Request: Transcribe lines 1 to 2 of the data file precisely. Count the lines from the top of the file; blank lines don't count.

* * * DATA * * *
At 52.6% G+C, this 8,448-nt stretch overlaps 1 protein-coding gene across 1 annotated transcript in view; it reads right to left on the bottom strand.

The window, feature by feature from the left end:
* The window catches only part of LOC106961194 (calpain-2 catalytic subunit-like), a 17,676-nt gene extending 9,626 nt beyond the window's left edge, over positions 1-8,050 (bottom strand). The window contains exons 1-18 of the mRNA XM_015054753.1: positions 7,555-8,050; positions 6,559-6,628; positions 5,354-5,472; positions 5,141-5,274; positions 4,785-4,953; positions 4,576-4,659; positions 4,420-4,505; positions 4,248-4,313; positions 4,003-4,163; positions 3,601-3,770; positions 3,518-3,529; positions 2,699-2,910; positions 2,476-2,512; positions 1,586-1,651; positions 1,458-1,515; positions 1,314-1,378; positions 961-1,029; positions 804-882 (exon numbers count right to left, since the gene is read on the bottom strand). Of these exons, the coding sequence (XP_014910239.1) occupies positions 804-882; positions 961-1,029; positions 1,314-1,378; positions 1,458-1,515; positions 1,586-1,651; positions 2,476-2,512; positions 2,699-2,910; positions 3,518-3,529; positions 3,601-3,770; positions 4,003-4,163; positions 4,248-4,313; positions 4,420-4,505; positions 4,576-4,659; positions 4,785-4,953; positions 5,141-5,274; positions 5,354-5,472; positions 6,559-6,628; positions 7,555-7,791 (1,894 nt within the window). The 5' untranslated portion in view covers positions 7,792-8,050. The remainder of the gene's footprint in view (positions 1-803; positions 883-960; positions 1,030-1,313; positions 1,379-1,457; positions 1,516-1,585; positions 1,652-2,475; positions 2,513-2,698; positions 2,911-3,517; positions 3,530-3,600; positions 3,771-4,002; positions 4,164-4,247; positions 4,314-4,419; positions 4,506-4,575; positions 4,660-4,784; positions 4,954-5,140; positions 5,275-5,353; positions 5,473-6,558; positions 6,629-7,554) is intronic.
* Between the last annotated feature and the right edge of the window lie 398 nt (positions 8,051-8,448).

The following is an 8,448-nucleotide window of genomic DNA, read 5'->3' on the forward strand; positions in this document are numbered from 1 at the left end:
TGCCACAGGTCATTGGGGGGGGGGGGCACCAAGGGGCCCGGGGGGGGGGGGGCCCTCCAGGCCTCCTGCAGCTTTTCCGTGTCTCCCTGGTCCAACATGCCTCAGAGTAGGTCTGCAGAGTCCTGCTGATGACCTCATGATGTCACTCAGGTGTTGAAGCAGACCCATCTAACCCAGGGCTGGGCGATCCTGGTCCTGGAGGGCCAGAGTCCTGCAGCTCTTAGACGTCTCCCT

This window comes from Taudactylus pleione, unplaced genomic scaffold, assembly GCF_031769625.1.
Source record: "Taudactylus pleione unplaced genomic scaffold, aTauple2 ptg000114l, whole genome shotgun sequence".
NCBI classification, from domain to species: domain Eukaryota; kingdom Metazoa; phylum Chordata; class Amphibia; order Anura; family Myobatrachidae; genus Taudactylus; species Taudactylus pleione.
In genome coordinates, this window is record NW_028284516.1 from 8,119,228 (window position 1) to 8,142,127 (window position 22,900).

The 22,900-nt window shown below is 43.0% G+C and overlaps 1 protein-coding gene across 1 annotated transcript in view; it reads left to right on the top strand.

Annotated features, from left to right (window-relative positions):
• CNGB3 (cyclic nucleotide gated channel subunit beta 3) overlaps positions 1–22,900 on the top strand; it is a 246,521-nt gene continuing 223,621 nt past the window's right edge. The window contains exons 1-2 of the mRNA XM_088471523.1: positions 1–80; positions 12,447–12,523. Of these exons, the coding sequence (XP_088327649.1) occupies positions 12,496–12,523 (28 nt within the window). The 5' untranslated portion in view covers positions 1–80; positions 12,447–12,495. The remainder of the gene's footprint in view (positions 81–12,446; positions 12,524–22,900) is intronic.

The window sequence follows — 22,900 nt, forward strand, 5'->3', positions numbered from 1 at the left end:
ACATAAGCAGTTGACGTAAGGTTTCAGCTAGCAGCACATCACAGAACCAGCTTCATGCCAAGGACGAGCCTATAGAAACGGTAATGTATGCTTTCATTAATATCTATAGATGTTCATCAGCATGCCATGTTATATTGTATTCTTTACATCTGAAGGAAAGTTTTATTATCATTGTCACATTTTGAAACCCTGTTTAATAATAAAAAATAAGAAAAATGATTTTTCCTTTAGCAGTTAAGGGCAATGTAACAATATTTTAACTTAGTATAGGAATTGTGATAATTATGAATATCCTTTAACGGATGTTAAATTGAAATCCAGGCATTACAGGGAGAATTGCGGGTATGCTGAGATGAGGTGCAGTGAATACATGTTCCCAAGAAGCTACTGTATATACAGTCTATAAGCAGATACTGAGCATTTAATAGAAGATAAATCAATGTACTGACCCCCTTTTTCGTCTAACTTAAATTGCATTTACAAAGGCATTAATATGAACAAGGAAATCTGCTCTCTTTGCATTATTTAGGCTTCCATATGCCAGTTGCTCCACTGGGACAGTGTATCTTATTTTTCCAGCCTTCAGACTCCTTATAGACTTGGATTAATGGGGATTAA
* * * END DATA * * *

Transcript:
At 52.6% G+C, this 8,448-nt stretch overlaps 1 protein-coding gene across 1 annotated transcript in view; it reads right to left on the bottom strand.

The window, feature by feature from the left end: